This is where I think the show was so disappointing compared to, say, the brilliant Mary Queen of Shops (BBC2 Thursdays 9pm). In that series, Mary Portas not only points out where the businesses are going wrong, but then really gives brilliant hands-on guidance - by bringing some of the top fashion professionals in to help show how it should be done.

As the show progressed, while Jones' teeth got whiter, his cufflinks got bigger and the Bentley got shinier, Jones personality got thinner and thinner. By the end of the epsiode I was left feeling that this was simply another TV vehicle for his now monstrous sized alpha male ego.

The penny finally dropped when we saw the last frame and realised that the show had been created and produced by Jones' own TV production company Peter Jones TV. Like his Max Clifford co-client Simon Cowell, Jones clearly sees TV production as his latest way to make some much needed money.

A quick peek at the latest Phones International accounts shows why the diversification is needed - £4million profit on £186million sales is a nice business to have, but hardly puts Jones in the 'Tycoon' bracket of a Branson, Dyson or Sugar. Especially when up the road at Red Letter Days (the business I started, which Jones acquired out of administration in 2005 in a flourish of 'I'm-a-Dragon-and-I-know-a-Great-Business-Opportunity-When-I-see-One' publicity) has just filed a loss of £7.1 million.

While the TV route may have worked for Simon Cowell, sadly I don't see the same happening for Peter. While the idea for the show was great, the execution was lousy, and as one of Britain's supposed new breed of business leader, Jones just doesn't have the X-Factor.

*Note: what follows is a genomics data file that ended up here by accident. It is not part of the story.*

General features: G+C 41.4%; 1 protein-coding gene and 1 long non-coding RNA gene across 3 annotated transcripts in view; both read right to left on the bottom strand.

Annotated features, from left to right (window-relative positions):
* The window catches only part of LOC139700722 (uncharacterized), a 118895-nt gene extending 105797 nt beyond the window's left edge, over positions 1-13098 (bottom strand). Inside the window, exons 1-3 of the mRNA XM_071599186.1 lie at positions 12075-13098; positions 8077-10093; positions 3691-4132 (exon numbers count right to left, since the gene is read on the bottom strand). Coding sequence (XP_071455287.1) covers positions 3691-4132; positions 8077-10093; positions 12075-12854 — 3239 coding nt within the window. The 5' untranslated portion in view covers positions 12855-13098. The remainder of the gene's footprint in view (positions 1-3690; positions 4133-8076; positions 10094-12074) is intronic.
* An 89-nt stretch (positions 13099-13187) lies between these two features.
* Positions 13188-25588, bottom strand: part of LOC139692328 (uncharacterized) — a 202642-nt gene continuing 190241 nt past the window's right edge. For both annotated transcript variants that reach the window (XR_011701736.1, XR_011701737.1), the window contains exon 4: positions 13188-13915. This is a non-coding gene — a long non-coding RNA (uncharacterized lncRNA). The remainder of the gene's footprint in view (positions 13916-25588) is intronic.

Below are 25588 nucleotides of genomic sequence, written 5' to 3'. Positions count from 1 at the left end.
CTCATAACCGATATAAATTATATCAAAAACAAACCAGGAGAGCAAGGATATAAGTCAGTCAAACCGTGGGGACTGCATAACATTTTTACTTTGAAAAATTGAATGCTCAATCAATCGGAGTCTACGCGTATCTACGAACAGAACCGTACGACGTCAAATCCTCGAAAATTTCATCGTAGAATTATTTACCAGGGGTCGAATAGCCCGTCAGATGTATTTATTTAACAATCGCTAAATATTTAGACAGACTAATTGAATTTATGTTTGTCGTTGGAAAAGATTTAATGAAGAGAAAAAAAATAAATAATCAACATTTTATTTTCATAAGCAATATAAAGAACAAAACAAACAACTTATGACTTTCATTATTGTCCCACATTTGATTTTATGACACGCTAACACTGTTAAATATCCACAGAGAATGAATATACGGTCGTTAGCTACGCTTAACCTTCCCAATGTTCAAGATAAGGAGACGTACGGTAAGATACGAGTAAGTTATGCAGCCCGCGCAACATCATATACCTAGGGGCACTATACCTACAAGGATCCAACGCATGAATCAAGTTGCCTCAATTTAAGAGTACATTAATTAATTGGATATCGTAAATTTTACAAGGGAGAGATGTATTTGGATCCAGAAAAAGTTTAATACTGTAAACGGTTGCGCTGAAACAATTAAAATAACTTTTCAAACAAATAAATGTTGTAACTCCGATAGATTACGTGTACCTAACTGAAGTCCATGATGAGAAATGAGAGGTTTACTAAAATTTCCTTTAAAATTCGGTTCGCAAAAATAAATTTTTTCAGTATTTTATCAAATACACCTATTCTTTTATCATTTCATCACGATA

9 comments:

Andy said...

Great post!

I didn't catch the show last night but i was at the NEC when he was filming at the startups show..he nearly knocked my friend over as he walked around as if he owned the place...

Hope your enjoying your new blog!

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gino128 said...

I think you put across what many people were thinking very succintly Rachel.

Apparently, tycoon attracted only 2million viewers in week 1 and peaked at 2.3million. From memory, ITV expect a mid-week show to average around DOUBLE what Tycoon brought in.

But, hey, Peter is "worth" £120 million and I haven't even got a job so maybe he HAS got it right!

Jim Symcox said...

Hi Rachel,

I agree with your point about Tycoon being a thinner version of The Aprentice and Dragon's Den.

I've already reviewed Tycoon and Mary Queen of Shops on my own blog and I agree wholeheartedly that Mary wins sky high over Peter's offering.